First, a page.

Chinese consumers spent $3.6 trillion on goods and services last year, an amount roughly equal to the GDP of European industrial powerhouse Germany. However it only represents 36 per cent of China's total GDP, compared to the world’s average of 60 per cent, according to a special report from Australia and New Zealand Banking Group.
The important news is that the country is already transforming itself into a more consumption-based economy. It must be said that many leading Chinese economists believe consumption has already grown substantially, representing a bigger slice of GDP than investment.
For example, Yiping Huang and Cai Feng, two of China’s best known economists calculate that China’s consumption has been growing rapidly and outstripping GDP growth since 2008. It contributed to 52 per cent of GDP in 2010, much larger than previously believed (A closer look at China's 'reluctant' consumers, April 22, and Does China over invest and under spend? March 21).
Although ANZ’s estimate of consumption as a share of Chinese GDP is different from Huang and Cai, they are nevertheless pointing to the same trend. According to ANZ’s calculation, China’s private consumption will represent 44 per cent of the country’s GDP at the end of this decade, when China is expected to overtake the US as the world’s largest economy.
When that happens, China’s consumer market will roughly be larger than two thirds of the US consumer market -- the largest in the world -- compared with just 40 per cent today. In the next few years, 100 million more middle-income households will enter the market and drive the country’s urban consumption.
So what are the driving forces behind China’s predicted consumption boom?
- The creation of a social security system that reduces the need for precautionary saving
The Chinese have abnormally high saving rates. Your average Mr and Mrs Zhou save more than 50 per cent of their income, compared to the global average of about 20 per cent, according to the International Monetary Fund.
A popular theory suggests the Chinese are saving a disproportionate amount of their incomes for “precautionary reasons”, in case they need the money for a rainy day. Chinese are good savers because of the country’s relatively under-developed social security system.
This is about to change as Beijing tries to implement a nationwide health insurance system that will cover more than 96 per cent of the 1.35 billion population. A minimum pension has been created for rural retirees, who have had to rely on their families to provide for their retirement.
“Further reforms in China’s education and health care sectors will help reduce the precautionary savings of Chinese consumers and unleash their consumption potential,” says ANZ chief China economist Li-Gang Liu.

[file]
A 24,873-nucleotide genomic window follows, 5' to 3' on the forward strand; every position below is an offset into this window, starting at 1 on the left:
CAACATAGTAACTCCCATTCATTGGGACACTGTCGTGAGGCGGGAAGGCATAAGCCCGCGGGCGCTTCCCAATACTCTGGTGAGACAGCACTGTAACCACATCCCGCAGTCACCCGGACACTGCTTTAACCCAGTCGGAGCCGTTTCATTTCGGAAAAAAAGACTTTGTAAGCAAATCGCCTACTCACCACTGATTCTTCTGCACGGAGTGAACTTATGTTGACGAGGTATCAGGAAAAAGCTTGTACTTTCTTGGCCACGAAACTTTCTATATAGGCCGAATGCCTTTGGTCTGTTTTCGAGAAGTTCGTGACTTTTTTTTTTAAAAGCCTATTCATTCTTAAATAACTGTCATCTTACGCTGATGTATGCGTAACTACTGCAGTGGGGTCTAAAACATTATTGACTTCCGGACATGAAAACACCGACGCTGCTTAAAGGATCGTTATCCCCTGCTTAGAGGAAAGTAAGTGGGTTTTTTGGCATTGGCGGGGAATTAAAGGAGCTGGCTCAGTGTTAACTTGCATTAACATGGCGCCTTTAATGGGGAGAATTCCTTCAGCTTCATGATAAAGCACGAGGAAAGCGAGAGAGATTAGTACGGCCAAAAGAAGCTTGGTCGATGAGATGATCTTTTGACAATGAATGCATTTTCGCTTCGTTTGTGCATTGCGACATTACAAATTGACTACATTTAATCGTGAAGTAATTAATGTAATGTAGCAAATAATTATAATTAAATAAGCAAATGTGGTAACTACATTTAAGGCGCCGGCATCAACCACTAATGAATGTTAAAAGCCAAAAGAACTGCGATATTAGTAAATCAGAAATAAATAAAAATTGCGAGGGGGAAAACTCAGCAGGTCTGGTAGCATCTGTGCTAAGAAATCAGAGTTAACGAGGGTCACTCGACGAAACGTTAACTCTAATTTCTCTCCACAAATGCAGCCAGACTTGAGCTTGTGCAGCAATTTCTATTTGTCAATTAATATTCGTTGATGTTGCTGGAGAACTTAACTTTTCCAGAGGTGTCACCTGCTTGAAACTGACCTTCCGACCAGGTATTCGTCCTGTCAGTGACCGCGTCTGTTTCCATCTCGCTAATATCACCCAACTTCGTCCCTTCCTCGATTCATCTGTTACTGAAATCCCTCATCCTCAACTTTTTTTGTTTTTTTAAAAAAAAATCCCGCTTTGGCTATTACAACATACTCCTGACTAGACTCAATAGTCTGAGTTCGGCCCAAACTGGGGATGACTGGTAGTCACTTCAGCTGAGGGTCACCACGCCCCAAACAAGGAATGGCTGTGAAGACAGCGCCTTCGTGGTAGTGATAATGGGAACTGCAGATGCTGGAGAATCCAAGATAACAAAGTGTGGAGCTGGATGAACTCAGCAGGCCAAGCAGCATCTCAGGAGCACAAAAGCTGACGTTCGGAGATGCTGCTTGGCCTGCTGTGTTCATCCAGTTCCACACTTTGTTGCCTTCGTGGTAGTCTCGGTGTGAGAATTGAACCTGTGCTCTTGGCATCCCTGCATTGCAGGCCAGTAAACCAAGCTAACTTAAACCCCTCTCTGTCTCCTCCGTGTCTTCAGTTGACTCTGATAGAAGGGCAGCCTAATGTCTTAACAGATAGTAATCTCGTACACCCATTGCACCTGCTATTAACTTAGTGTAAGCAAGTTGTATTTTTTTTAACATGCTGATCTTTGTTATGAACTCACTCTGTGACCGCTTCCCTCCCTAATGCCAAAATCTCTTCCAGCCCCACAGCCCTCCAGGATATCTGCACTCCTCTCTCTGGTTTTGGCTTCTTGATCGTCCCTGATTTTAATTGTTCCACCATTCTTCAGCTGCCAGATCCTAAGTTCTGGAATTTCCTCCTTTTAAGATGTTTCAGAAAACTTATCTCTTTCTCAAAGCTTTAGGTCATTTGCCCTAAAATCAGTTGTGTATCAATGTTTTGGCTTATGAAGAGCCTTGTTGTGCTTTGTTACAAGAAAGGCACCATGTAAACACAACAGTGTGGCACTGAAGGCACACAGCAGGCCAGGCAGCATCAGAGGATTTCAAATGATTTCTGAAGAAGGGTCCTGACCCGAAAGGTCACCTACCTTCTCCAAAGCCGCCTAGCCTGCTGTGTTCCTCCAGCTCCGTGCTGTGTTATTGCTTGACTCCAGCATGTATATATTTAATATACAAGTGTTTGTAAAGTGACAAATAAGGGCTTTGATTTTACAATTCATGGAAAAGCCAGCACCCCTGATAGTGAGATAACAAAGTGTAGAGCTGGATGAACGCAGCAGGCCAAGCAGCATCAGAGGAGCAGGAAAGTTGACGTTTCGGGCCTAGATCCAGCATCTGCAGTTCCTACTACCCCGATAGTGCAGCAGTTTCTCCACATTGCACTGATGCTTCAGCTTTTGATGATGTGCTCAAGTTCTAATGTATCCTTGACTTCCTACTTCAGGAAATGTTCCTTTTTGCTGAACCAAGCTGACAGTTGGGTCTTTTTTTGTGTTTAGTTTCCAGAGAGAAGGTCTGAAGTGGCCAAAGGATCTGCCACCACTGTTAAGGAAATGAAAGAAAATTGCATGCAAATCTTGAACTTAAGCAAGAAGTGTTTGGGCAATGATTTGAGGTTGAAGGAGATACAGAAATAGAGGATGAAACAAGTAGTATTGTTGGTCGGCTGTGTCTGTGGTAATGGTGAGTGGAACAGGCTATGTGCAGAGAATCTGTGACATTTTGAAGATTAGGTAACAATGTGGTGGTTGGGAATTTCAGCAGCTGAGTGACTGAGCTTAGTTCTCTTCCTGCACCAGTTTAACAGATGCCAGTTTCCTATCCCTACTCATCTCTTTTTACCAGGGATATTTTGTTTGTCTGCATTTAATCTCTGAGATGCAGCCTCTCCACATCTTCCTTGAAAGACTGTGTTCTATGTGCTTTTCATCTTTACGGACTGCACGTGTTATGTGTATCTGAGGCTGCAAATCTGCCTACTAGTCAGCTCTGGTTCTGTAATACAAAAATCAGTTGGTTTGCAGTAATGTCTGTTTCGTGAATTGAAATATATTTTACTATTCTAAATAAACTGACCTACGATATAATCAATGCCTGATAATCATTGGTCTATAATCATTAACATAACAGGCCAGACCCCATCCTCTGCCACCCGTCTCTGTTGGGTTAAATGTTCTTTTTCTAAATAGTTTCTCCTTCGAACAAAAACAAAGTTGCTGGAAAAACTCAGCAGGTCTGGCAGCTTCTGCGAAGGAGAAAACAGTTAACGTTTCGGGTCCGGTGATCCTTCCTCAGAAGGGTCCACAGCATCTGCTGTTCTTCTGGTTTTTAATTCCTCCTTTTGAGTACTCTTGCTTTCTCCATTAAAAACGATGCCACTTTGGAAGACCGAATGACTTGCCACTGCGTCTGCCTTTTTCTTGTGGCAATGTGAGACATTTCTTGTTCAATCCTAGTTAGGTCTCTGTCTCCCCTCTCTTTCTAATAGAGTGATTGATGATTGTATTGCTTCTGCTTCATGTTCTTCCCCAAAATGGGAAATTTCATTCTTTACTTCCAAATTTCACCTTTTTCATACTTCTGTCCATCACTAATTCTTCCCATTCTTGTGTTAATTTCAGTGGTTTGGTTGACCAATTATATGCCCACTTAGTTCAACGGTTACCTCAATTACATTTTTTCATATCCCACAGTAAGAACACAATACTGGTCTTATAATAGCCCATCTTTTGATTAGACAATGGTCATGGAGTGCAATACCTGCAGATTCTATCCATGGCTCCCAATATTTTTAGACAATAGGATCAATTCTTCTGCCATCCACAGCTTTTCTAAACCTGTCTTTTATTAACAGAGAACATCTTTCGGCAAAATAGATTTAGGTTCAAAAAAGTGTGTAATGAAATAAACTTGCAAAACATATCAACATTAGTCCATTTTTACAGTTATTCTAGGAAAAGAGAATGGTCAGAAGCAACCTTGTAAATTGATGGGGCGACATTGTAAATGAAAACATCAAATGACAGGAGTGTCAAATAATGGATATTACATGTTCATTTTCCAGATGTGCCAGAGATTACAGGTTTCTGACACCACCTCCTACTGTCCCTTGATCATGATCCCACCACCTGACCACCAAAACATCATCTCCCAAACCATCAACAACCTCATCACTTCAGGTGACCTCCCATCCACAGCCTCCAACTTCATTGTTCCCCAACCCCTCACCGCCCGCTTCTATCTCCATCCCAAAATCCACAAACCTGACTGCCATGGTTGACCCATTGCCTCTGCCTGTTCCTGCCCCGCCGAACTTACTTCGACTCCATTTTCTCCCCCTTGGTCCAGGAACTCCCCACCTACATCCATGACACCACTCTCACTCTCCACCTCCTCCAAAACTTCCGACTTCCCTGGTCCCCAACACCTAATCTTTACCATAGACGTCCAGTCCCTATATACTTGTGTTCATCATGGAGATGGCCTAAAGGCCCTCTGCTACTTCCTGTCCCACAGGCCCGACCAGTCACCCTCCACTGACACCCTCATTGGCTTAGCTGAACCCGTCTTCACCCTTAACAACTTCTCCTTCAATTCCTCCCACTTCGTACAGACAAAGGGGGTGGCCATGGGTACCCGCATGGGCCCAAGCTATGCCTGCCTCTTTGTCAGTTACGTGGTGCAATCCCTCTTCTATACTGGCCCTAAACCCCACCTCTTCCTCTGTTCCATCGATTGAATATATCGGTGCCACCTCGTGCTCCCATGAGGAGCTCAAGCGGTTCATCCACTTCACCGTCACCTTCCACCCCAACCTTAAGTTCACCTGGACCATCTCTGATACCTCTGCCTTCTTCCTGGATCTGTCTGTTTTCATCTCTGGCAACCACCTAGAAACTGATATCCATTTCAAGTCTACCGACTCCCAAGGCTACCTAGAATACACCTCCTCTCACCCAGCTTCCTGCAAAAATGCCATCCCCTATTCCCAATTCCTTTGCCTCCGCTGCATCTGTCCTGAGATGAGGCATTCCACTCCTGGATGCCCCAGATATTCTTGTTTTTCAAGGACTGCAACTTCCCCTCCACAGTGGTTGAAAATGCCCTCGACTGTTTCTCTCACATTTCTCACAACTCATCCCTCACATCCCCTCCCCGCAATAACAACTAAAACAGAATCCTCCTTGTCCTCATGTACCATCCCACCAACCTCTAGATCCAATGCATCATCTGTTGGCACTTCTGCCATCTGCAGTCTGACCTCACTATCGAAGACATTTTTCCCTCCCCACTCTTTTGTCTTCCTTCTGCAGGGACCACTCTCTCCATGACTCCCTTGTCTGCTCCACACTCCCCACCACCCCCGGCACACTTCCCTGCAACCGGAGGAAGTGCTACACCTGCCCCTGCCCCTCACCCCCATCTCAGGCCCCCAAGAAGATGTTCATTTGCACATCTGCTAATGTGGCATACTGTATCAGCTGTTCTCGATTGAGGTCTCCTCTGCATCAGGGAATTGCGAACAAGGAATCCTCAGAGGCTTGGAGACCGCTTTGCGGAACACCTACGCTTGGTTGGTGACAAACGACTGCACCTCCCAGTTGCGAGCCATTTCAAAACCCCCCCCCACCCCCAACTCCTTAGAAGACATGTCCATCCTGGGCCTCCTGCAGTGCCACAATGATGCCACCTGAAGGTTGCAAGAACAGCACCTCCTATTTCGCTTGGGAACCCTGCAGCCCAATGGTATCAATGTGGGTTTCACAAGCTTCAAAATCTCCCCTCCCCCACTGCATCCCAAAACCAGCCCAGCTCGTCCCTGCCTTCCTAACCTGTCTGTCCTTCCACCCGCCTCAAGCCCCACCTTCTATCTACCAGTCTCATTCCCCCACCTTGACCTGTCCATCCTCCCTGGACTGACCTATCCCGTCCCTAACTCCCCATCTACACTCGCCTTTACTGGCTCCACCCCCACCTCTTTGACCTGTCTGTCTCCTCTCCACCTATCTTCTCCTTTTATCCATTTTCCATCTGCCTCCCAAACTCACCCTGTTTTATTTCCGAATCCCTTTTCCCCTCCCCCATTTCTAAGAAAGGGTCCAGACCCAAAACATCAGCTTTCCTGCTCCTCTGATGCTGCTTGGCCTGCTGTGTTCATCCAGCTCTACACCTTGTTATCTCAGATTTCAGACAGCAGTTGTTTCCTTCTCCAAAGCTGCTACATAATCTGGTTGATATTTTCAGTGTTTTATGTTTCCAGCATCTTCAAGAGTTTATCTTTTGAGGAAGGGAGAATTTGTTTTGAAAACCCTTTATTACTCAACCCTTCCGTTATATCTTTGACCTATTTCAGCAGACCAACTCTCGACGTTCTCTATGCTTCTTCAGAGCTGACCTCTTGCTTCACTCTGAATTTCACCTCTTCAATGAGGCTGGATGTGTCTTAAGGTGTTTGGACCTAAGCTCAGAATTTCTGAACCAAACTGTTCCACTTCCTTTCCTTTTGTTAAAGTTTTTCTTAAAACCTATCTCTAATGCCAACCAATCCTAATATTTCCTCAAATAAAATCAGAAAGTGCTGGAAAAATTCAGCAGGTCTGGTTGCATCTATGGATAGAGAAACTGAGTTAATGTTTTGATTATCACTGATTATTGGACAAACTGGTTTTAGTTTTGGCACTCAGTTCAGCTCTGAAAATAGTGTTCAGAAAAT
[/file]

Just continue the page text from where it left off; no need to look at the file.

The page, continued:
- Rising incomes
Ultimately, incomes are outstripping GDP growth in China by a significant margin. The rising income and purchasing power of Chinese consumers should be easily recognisable to Australians. You don’t need to look very far to see them at major tourist attractions throughout the country. They spend on average $800 per head in Australia, the highest of any country.
Average urban salaries rose 11.9 per cent in 2012 to 47,000 yuan or $8,000, according to data from the National Bureau of Statistics. The 2012 increases were the second lowest in the past decade. The highest increase was 18.5 per cent in 2007, when GDP increased a staggering 14.2 per cent.
In 2013, wages of Chinese migrant workers increased 13.9 per cent from the previous year, nearly twice the growth rate of China’s GDP. For the country’s 269 million migrant workers, the average wage in 2013 was 2,609 yuan, or $480 a month. Though this may not seem like a terribly large sum of money, it is a far cry from the mystical $2 a day (Is a labour shortage looming in China? 21 February 2014).
- Rapid development of the e-commerce sector in China.
The intense media focus on the listing of Chinese e-commerce giant Alibaba in the US is a sign of the vitality of the industry, which is expected to be the world’s largest. China’s internet users are likely to hit 600 million in 2013 and e-commerce revenue grew at 70 per cent between 2009 and 2012.
E-commerce transactions in China are expected to grow to $580 billion in one year’s time, contributing to 10 per cent of total global retail transactions. By 2020, China’s e-commerce market is forecast to be larger than those of the US, UK, Japan Germany and France combined.
If you live in any major urban centres in China, you can expect goods that you ordered from the internet to be at your doorstep within a day. Chinese e-commerce companies are building a state of the art logistics network banking on the country’s rapidly improving infrastructure network.
At ANZ’s most conservative estimate, 45 per cent of Chinese urban households will earn between 100,000 yuan and 150,000 yuan ($17,000 and $26,000) by 2020. And the number of affluent households that makes up top 5 per cent income earners will increase threefold, creating an extra $1.1 trillion consumption demand.
The great re-balancing of the Chinese economy, which is likely to see the country become the world’s largest consumer market, will shape the global economy for many more years to come.